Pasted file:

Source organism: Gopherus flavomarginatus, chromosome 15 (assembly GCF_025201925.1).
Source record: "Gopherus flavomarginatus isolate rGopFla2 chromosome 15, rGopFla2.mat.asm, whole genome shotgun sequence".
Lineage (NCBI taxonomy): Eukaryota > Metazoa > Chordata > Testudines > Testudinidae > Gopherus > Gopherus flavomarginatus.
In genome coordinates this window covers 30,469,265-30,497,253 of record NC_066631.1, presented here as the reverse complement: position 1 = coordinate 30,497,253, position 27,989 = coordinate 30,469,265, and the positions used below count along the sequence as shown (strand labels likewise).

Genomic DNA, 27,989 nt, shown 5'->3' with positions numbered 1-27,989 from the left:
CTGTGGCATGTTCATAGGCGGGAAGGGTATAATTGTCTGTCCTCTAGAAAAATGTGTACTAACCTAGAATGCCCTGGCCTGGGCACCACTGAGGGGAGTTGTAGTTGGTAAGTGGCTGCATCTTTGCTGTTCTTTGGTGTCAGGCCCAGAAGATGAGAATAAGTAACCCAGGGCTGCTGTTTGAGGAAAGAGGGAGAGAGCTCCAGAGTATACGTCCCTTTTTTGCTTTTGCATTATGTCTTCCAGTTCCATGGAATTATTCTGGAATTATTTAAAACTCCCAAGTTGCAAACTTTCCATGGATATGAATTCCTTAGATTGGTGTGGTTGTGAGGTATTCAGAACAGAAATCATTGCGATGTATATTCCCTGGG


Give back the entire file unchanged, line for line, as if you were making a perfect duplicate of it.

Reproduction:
Source organism: Gopherus flavomarginatus, chromosome 15 (assembly GCF_025201925.1).
Source record: "Gopherus flavomarginatus isolate rGopFla2 chromosome 15, rGopFla2.mat.asm, whole genome shotgun sequence".
Lineage (NCBI taxonomy): Eukaryota > Metazoa > Chordata > Testudines > Testudinidae > Gopherus > Gopherus flavomarginatus.
In genome coordinates this window covers 30,469,265-30,497,253 of record NC_066631.1, presented here as the reverse complement: position 1 = coordinate 30,497,253, position 27,989 = coordinate 30,469,265, and the positions used below count along the sequence as shown (strand labels likewise).

Genomic DNA, 27,989 nt, shown 5'->3' with positions numbered 1-27,989 from the left:
CTGTGGCATGTTCATAGGCGGGAAGGGTATAATTGTCTGTCCTCTAGAAAAATGTGTACTAACCTAGAATGCCCTGGCCTGGGCACCACTGAGGGGAGTTGTAGTTGGTAAGTGGCTGCATCTTTGCTGTTCTTTGGTGTCAGGCCCAGAAGATGAGAATAAGTAACCCAGGGCTGCTGTTTGAGGAAAGAGGGAGAGAGCTCCAGAGTATACGTCCCTTTTTTGCTTTTGCATTATGTCTTCCAGTTCCATGGAATTATTCTGGAATTATTTAAAACTCCCAAGTTGCAAACTTTCCATGGATATGAATTCCTTAGATTGGTGTGGTTGTGAGGTATTCAGAACAGAAATCATTGCGATGTATATTCCCTGGG